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The Beauty in Barbwire

Text and photography copyright Darwin Wiggett. All rights reserved.

Editor’s Note - Thumbnails are links to larger images, presented in slide show format.

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Many nature shooters are guilty of elitism. Any photograph showing the ‘hand of man’ does not qualify as ‘nature photography’ in their mind, yet most of their ‘pristine’ nature scenes were all taken at roadside scenic overlooks. They will drive thousands of miles to add another iconic hot spot to their files, yet ignore the tremendous potential that nature offers closer to home. Much like a serious birder, some nature shooters will go to extremes just to add another nature icon to his or her life list. When you look at their photos on the web, there are all the same old spots, from the same old infinitum.

Early on in my career as a nature photographer I got sucked into this same trap. I thought that to be a ‘good’ nature shooter, I needed coverage of all the hot spots. Off I went traveling to Yellowstone, Yosemite, Arches, Bryce, Banff, Africa, and Nepal. What I learned is that even if you shoot these places differently than everybody else, your images will still be somewhat predicable and common simply because the subject matter is so well known. And if you are trying to make a living at photography you will be competing with everyone on the planet to get your particular version of Delicate Arch published. So unless you are truly a one-of-a-kind, ‘visionary’ shooter (or an incredible marketing guru); your images will most likely get lost in the shuffle.

It’s also expensive to travel to all these hotspots. That’s OK if you have a good paying job (doctor, lawyer, software developer) and photography is a hobby, but if you are a pro nature shooter, chances are good that you are not affluent and that you will not recoup your expenses if you’re just re-shooting the same stuff that has been shot before by others.

What to do? Well, I don’t have any specific answers except for telling you what works for me. Most of my photography is done close to home, in the immediate neighborhood, of common and ‘mundane’ subjects. For example, I live in cattle country (western Alberta) and everywhere, all around me is barbwire. Fences line the sides of every road and mark off every quarter section. Rather than ignore my surroundings and drive to the nearest national park, I have embraced what I have been given and photograph these fences in the landscape. By doing so I have something to offer the market that few other photographers have in their portfolios.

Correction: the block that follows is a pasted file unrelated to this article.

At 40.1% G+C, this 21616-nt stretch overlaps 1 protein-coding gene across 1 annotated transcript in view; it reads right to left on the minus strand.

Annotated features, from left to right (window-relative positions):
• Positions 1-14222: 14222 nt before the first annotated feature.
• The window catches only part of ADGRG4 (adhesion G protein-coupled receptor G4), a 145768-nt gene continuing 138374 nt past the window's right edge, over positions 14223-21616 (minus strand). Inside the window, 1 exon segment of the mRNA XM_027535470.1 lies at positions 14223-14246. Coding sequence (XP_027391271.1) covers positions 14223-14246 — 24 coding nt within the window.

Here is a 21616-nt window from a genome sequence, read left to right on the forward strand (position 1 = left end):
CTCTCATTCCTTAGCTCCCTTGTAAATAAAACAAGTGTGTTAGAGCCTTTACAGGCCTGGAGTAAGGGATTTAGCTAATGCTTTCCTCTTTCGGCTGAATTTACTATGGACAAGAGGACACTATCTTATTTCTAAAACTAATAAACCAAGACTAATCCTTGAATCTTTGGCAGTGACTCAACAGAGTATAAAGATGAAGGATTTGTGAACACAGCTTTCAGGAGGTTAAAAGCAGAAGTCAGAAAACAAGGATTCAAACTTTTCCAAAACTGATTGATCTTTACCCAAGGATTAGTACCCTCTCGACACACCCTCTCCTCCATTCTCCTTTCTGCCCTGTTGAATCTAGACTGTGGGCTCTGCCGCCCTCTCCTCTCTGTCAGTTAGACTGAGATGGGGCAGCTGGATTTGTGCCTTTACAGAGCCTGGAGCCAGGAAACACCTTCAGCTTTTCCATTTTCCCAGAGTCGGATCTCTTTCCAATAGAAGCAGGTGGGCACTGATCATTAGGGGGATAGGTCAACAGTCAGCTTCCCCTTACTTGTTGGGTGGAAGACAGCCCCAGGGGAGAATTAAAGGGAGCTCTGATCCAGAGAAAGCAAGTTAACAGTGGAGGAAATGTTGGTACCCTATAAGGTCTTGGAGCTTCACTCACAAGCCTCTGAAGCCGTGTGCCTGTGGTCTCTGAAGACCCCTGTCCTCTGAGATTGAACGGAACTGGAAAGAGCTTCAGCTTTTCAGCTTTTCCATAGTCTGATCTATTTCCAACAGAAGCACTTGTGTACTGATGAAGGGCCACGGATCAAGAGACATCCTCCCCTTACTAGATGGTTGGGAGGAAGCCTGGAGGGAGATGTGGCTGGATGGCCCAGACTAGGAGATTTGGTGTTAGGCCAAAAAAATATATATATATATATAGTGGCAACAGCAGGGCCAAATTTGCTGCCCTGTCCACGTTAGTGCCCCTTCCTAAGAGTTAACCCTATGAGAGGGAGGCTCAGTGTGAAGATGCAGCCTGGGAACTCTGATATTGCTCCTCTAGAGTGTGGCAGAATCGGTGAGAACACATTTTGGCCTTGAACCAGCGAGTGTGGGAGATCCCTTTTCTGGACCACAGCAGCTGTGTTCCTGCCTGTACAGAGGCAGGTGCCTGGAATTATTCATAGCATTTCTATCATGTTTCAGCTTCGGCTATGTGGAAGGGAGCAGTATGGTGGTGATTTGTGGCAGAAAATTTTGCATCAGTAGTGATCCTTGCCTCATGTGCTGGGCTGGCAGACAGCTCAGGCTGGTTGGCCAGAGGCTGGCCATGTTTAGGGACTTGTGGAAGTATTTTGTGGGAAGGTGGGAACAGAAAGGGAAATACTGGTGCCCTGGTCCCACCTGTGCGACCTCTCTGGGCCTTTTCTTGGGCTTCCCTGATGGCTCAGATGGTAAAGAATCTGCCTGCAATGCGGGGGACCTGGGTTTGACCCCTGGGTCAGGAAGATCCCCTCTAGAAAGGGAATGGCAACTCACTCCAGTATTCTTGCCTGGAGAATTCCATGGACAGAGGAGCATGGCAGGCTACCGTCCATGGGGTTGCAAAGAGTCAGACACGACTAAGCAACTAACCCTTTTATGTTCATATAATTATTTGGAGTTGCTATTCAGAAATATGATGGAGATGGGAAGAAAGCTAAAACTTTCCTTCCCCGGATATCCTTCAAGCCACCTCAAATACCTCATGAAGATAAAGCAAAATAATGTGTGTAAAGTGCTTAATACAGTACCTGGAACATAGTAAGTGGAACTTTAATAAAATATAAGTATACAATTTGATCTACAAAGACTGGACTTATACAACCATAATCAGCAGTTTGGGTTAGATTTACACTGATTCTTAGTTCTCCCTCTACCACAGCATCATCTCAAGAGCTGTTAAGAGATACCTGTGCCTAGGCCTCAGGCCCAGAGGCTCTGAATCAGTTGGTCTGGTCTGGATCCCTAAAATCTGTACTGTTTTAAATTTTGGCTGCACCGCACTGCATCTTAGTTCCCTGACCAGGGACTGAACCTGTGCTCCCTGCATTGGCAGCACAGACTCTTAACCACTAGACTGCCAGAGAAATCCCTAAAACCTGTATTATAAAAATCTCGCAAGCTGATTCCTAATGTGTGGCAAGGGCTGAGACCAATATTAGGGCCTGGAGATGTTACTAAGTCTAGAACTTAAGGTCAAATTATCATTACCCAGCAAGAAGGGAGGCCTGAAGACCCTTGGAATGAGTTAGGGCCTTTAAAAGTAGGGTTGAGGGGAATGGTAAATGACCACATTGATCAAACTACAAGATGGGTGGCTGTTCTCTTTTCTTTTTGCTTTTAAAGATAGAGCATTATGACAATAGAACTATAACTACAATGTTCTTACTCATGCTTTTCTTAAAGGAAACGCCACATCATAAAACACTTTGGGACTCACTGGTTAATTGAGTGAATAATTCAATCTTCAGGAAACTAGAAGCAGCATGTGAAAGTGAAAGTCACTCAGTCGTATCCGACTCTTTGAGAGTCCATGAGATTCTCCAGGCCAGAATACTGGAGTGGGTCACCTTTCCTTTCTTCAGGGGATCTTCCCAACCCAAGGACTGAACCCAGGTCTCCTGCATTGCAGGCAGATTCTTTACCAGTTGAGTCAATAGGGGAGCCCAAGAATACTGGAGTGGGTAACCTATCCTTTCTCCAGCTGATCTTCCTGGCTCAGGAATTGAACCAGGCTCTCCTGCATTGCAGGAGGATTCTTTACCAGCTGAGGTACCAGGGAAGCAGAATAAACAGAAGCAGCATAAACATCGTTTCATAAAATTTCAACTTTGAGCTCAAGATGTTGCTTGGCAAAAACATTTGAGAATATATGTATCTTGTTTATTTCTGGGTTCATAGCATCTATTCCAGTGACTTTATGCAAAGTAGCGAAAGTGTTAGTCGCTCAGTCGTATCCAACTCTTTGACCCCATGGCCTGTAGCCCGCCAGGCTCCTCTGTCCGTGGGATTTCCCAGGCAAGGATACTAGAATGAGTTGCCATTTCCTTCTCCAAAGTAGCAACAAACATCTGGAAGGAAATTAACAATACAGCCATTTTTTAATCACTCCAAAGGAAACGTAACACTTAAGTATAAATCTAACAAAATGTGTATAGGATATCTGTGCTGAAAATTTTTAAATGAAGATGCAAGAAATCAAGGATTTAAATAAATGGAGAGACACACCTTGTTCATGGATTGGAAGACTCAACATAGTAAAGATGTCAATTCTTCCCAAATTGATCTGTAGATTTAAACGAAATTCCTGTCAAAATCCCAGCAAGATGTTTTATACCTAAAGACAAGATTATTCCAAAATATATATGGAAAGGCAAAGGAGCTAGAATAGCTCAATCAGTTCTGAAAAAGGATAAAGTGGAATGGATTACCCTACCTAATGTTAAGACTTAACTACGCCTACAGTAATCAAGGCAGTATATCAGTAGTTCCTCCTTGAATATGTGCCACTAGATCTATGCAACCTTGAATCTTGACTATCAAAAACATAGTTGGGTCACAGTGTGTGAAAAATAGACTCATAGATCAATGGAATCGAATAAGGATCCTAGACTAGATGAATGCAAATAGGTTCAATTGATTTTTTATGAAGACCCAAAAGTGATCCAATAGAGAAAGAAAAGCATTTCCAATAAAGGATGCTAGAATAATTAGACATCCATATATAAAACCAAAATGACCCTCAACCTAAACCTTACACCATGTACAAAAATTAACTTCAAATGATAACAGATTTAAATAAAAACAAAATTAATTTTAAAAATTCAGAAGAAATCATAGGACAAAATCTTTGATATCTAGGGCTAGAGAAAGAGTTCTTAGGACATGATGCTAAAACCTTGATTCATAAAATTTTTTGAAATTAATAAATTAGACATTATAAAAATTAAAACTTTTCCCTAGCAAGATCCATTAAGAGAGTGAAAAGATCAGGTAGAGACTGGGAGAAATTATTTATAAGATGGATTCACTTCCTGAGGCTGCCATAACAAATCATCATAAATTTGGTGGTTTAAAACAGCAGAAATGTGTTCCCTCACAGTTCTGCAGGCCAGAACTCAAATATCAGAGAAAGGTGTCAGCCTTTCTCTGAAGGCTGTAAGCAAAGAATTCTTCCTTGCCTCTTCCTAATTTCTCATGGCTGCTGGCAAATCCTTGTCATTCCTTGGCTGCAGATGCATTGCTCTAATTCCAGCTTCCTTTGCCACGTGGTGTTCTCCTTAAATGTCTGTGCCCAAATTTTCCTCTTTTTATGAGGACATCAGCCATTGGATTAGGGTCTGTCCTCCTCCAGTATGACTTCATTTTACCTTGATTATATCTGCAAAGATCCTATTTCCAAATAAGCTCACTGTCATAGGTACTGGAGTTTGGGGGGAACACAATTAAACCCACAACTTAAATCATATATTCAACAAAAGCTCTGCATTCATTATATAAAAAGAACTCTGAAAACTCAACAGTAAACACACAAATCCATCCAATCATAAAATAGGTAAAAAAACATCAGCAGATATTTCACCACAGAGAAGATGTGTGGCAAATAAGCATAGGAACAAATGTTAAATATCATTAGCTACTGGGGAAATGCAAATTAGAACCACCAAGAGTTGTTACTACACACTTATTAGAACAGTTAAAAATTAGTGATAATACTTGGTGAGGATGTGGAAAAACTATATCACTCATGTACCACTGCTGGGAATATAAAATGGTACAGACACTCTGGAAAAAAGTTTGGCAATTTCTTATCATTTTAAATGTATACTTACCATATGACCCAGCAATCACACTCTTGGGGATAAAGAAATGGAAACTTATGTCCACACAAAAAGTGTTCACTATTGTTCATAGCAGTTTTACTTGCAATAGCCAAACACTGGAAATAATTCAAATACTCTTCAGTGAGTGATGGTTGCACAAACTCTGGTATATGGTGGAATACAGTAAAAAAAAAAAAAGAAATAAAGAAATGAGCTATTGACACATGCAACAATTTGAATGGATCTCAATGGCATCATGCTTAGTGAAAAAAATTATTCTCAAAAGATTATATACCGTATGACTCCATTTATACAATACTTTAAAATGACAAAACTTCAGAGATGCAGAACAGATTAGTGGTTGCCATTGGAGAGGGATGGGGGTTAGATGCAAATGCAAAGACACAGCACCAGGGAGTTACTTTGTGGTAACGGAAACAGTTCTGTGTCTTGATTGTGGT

You’d be surprised how often my photos of barbwire fences sell. These photos are generic enough to be used by all sorts of clients, from the expected cattle industry, to calendars, magazines, and even the advertising industry (“feel fenced in by the constraints of your current internet provider?”). So… if you want fences, Darwin has them! As well he has roads, power lines, road signs, cows, horses, rangeland, and crops. If it is in my neighborhood, I have shot it! By shooting locally I have a much lower overhead and much higher sales than I did when trying to capture the ‘killer iconic’ landscape images in the major national parks. So even if you are not a pro (and never want to be one), the act of learning to make the ‘everyday and mundane’ look beautiful will prepare you well for capturing the more ‘spectacular’ nature locations when you venture further from home.

A note on the photos: this is just a small collection of fence photographs that I have captured recently. Most of these photos (except for photos 4 and 7) were captured using film, mostly Velvia 50. The other two images were made using the Canon EOS-1ds.

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About the author...

Darwin Wiggett and his wife Anita Dammer are the proprietors of Natural Moments Photography. Anita has 17 years experience as staff photographer for the Glenbow Museum in Calgary and is currently doing freelance stock photography and is the editor-in-chief of Photo Life magazine. Darwin has been shooting stock since 1990, and has two books published by Whitecap in Vancouver; Darwin Wiggett Photographs Canada and Seasons in the Rockies. Together they specialize in landscape, nature, animal, humor and kid photography and are represented by various stock agencies worldwide. Their primary stock agent is First Light in Toronto, Canada. You can view more of Darwin's work in his online portfolio.

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